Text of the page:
Alberto Castillo is a testament to perseverance. The left-handed reliever is one of five southpaw non-roster invitees to spring training vying for a spot in the Dodgers bullpen, but Castillo's story is by far the most remarkable. Born in La Habana, Cuba in 1975, Castillo was on the Cuban junior national team at the Junior World Championships in Windsor, Ontario, Canada as an 18-year old in 1993.
With the specter of a mandatory two-year term in the Cuban military looming, Castillo had other ideas, per the Hampton Road (Virginia) Daily Press:
The plan was for Castillo to slip through the lobby of the university dormitory in which his team was staying and be picked up outside at 3 a.m. The Cubans had won the world title the day before, as Castillo had thought would happen, and he was counting on the team's 3-man security detail to be in a celebratory and less-watchful state.
The meeting time arrived and Castillo crept undetected through the lobby. But there was no car outside.
``And then it was the longest five minutes of my life,'' Castillo said with a laugh. But his friend soon arrived, whisking him to a nearby Canadian town where they spent the night. The Cuban team departed later that day and Castillo had pulled off his plan, except that now he was illegally adrift in a foreign country and had to tell his parents what he had done.
``I called them and told them I was not coming back,'' Castillo said, pausing and staring out across the Harbor Park field. ``Everyone cried.''
One year later, Castillo found his way to Miami, and was drafted by the San Francisco Giants, as a first baseman. After hitting a combined .207/.291/.314 in 161 games in Class A, Castillo was transitioned to the mound, where he had marginally better success.
After three years on the mound in the Giants and New York Yankees farm systems (he was traded from San Francisco to New York with Chris SIngleton for Charlie Hayes), never advancing past Class A, Castillo began a nine-year odyssey mostly in the Independent Leagues that saw him play in cities like Schamburg, Newark, Atlantic City, and Camden, and played for a year and a half with a barnstorming team in the Atlantic League in Philadelphia called the Road Warriors.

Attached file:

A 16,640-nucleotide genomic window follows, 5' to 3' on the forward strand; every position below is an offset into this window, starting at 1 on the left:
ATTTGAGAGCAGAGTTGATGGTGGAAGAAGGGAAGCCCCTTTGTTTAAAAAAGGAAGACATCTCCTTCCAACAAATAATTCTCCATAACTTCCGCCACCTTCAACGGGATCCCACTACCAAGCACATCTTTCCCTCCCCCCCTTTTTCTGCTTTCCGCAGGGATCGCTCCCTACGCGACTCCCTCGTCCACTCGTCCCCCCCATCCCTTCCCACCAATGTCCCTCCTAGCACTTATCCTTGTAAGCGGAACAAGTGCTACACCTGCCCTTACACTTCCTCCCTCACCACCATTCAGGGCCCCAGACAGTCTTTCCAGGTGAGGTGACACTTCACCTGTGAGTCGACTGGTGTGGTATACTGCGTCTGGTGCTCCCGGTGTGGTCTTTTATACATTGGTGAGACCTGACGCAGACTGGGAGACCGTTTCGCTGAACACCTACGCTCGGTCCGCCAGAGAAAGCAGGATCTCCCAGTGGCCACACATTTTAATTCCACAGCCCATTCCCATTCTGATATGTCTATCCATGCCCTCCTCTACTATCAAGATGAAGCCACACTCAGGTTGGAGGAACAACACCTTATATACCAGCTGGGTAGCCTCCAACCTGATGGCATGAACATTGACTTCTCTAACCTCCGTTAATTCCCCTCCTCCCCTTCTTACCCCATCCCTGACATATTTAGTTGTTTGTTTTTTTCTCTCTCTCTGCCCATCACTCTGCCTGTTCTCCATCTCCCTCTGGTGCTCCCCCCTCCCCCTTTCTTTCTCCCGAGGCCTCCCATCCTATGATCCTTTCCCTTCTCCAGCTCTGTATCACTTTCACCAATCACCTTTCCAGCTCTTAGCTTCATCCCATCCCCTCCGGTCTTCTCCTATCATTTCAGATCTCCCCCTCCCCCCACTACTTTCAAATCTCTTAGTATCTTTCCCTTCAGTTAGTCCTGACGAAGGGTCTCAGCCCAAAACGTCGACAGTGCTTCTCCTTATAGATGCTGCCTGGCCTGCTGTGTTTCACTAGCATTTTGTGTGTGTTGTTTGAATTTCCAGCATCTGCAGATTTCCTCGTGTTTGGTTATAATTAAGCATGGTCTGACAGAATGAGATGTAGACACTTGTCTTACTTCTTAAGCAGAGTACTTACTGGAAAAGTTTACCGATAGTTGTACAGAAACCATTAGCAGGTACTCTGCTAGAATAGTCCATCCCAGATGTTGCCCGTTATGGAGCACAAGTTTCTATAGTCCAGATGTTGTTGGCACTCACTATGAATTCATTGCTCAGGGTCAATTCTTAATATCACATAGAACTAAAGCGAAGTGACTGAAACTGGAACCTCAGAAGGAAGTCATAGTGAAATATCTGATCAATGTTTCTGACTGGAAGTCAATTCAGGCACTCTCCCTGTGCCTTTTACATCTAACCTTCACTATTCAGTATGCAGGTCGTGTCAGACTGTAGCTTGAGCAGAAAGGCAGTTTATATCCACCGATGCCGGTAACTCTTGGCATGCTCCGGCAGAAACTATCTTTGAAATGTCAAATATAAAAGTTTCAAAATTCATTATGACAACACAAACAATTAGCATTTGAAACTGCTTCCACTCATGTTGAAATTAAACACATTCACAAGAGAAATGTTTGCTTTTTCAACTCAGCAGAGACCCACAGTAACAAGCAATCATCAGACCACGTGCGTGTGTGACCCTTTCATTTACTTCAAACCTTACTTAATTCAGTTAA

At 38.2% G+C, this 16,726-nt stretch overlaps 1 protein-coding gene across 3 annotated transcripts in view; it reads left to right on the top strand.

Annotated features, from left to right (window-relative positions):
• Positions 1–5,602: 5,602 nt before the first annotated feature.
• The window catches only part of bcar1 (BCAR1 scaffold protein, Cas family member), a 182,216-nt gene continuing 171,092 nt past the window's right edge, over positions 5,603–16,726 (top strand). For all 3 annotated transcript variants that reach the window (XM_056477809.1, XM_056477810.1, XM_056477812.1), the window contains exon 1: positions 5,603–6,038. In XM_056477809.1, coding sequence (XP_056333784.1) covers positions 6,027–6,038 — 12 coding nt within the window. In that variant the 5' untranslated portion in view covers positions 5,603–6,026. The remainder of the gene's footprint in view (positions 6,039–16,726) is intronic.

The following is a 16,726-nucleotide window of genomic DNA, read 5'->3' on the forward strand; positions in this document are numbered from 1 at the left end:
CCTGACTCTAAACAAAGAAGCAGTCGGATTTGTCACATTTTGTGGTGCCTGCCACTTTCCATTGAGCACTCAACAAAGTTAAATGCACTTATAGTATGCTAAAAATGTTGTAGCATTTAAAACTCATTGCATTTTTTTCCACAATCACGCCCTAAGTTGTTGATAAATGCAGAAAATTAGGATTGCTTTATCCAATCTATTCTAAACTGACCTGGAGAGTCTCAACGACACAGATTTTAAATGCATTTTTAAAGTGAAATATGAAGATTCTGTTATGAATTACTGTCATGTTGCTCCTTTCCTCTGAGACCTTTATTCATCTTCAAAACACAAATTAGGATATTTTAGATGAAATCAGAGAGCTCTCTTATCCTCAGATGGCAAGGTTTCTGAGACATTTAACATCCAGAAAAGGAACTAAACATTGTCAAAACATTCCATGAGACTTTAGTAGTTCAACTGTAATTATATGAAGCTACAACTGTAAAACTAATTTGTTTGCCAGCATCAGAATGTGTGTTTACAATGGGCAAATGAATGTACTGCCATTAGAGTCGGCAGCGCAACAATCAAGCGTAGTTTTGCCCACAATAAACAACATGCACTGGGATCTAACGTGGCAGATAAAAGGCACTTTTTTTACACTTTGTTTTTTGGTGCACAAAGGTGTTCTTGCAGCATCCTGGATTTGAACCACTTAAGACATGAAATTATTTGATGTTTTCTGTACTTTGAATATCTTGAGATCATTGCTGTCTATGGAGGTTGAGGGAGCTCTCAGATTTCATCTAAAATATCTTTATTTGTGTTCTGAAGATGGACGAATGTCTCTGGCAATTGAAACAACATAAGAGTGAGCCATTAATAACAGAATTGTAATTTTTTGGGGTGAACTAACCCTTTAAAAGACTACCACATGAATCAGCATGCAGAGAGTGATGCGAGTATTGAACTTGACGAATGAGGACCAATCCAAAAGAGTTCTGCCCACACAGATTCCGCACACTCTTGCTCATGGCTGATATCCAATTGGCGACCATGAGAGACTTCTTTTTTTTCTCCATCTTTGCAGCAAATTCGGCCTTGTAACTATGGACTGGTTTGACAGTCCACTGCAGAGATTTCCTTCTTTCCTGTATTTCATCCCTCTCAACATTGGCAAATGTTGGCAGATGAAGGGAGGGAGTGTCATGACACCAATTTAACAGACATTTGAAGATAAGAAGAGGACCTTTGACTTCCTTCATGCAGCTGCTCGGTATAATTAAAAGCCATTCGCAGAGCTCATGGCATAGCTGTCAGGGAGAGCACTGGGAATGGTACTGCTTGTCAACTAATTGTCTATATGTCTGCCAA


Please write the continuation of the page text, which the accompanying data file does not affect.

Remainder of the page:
From 1999 to 2007, the only two years Castillo didn't spend in independent ball were 2005 because of an elbow injury, and 2001 when he was a first baseman for Class A Bakersfield in the Tampa Bay Rays' system. Castillo, then 25, hit .274/.329/.415 with 11 home runs while no doubt discussing the Los Angeles freeway system with teammate Matt Diaz.
In 2008, Castillo got an invitation to spring training to pitch for the Baltimore Orioles, and he finally made his major league debut later that year. In the last four seasons he has been back and forth between Triple A and the majors with both the Baltimore Orioles and Arizona Diamondbacks.
In the last four years in Triple A, Castillo had a 2.86 ERA with 51 walks and 161 strikeouts in 160 innings.
In the last four years in MLB, Castillo had a 4.33 ERA with 27 walks and 48 strikeouts in 60 innings.
Castillo made his major league debut three days after his 33rd birthday, on July 8, 2008, but it was 71 days after picking up his first major league win.
Castillo entered his 19th major league game on August 25, 2008, facing just one batter, Jim Thome, with two outs in the bottom of 13th inning. Castillo got Thome to fly out to deep center field, then Ramon Hernandez hit a home run in the next half inning, which held up to give Baltimore, and Castillo, the win. That game was the resumption of a suspended game from April 28, 2008, which was stopped after 11 innings because of rain. To make things even weirder, the game began in Chicago and was resumed in Baltimore, with the Orioles as the road team at home.
Castillo signed a minor-league contract with an invitation to big league camp in spring training.
|2012 Projections - Age 36 Season|
In 123 MLB plate appearances against Castillo, left-handed batters have hit .296/.377/.519, and his 2011 Triple A splits (thanks, Minor League Central) don't show any appreciable difference between righties and lefties. Among the left-handed NRIs in camp, Castillo is behind John Grabow at least, and I think right-hander Jamey Wright has as good a chance as any at the one bullpen spot currently open. I don't think Castillo makes the team, and I don't think he pitches for the Dodgers this season.
What's your prediction for Castillo? Give us your prediction for ERA, WHIP, and innings pitched in the comments, and feel free to add strikeouts or any other predictions you have as well.